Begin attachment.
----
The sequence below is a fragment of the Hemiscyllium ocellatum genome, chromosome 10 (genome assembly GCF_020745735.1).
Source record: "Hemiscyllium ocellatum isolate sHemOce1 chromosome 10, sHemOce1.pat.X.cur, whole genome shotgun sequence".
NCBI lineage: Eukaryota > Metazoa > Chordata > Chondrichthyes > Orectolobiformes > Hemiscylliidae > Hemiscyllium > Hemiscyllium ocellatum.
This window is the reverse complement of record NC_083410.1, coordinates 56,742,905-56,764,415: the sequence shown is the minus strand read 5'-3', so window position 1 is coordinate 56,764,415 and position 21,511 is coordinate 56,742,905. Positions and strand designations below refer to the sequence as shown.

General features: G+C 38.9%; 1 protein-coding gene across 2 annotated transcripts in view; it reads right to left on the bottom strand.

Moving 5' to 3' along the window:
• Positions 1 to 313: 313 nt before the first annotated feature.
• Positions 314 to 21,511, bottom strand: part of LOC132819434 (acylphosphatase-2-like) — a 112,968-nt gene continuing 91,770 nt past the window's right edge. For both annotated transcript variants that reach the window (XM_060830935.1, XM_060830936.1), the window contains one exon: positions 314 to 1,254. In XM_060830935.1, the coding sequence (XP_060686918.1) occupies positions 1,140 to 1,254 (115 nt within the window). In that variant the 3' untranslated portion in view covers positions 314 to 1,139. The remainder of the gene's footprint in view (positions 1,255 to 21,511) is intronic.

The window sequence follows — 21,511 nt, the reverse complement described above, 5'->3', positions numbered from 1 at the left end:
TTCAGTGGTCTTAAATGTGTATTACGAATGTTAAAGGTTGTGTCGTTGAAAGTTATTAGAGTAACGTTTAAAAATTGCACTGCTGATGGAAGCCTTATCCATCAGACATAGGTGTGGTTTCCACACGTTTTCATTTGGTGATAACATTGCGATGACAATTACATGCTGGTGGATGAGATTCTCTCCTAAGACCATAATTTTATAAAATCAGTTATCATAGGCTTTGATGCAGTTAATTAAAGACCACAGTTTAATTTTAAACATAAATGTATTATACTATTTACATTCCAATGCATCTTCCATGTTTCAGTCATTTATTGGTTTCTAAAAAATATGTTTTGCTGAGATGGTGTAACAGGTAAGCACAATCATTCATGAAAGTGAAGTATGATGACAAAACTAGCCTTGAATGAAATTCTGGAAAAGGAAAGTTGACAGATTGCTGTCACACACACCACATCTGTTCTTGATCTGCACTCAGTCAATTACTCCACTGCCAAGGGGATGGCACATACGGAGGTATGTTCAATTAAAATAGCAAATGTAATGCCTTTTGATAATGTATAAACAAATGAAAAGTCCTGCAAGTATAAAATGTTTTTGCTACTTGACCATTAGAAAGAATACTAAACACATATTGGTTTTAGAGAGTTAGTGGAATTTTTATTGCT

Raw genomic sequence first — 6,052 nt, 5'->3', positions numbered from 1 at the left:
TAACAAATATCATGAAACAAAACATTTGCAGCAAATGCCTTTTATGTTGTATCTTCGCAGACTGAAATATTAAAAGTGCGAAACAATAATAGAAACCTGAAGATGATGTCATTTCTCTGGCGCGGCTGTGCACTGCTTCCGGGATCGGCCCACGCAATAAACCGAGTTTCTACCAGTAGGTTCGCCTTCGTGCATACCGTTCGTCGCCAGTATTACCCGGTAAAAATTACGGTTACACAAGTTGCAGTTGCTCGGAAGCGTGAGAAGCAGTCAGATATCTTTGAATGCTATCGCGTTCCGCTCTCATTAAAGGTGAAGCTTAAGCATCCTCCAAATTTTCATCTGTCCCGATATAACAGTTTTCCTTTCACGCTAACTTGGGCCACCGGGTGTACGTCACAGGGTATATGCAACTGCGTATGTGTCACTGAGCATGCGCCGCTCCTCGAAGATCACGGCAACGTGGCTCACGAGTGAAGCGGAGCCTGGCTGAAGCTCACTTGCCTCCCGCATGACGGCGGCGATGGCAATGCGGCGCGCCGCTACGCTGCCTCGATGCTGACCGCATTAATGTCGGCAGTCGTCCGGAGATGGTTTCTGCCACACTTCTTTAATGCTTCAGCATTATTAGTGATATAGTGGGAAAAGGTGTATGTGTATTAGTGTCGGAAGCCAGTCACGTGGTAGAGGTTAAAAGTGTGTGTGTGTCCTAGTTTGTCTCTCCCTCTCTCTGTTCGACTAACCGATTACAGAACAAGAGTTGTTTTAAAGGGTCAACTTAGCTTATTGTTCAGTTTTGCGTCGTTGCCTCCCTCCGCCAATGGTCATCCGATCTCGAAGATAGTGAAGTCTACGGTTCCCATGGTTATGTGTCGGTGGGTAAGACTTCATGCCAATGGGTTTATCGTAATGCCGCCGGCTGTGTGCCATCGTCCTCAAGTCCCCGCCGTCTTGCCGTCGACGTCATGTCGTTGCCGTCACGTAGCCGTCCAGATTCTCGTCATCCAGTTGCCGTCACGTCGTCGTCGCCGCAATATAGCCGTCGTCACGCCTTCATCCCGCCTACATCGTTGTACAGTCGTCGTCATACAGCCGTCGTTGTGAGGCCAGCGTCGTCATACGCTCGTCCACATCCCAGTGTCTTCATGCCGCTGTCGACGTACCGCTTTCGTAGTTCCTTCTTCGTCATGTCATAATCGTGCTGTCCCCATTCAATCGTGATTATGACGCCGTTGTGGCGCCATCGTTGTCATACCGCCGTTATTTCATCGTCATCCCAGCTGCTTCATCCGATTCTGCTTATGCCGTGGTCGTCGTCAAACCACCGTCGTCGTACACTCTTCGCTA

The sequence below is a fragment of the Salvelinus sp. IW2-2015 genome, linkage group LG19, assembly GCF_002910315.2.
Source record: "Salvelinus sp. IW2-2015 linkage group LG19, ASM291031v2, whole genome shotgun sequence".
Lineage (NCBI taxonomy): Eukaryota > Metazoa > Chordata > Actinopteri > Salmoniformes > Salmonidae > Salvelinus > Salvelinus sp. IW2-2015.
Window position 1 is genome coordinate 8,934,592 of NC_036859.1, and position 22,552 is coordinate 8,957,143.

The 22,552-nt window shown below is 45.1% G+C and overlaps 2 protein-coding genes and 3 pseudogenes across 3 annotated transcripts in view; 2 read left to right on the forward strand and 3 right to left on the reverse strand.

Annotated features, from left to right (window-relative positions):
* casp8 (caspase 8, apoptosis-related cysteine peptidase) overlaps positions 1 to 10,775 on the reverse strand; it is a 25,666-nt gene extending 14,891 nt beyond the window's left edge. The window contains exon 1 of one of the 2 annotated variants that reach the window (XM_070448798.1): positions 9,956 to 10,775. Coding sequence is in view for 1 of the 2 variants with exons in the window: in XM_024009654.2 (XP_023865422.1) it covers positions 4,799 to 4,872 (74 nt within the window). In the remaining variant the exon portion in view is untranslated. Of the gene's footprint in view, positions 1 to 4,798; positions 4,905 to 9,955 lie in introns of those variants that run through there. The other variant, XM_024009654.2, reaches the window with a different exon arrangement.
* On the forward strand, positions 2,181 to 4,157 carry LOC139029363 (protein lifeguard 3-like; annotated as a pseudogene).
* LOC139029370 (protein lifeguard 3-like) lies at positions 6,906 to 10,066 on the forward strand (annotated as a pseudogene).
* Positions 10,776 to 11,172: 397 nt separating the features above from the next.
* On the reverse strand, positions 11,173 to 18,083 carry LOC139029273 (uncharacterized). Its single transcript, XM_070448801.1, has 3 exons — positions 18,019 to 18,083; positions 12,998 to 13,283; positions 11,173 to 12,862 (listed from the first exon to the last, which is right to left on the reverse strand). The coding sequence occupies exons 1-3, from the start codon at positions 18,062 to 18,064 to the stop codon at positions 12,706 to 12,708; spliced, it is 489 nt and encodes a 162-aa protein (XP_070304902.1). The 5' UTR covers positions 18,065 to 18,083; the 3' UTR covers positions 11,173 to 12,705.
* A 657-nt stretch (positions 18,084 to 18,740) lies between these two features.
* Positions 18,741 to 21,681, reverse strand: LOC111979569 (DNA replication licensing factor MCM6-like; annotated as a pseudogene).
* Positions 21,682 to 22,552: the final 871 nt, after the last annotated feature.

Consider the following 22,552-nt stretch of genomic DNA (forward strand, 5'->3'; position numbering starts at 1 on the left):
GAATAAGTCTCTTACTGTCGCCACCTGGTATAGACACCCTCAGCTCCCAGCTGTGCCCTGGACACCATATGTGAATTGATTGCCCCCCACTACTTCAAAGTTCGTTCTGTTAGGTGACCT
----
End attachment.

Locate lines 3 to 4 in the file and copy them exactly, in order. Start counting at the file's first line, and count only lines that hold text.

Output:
NCBI lineage: Eukaryota > Metazoa > Chordata > Chondrichthyes > Orectolobiformes > Hemiscylliidae > Hemiscyllium > Hemiscyllium ocellatum.
This window is the reverse complement of record NC_083410.1, coordinates 56,742,905-56,764,415: the sequence shown is the minus strand read 5'-3', so window position 1 is coordinate 56,764,415 and position 21,511 is coordinate 56,742,905. Positions and strand designations below refer to the sequence as shown.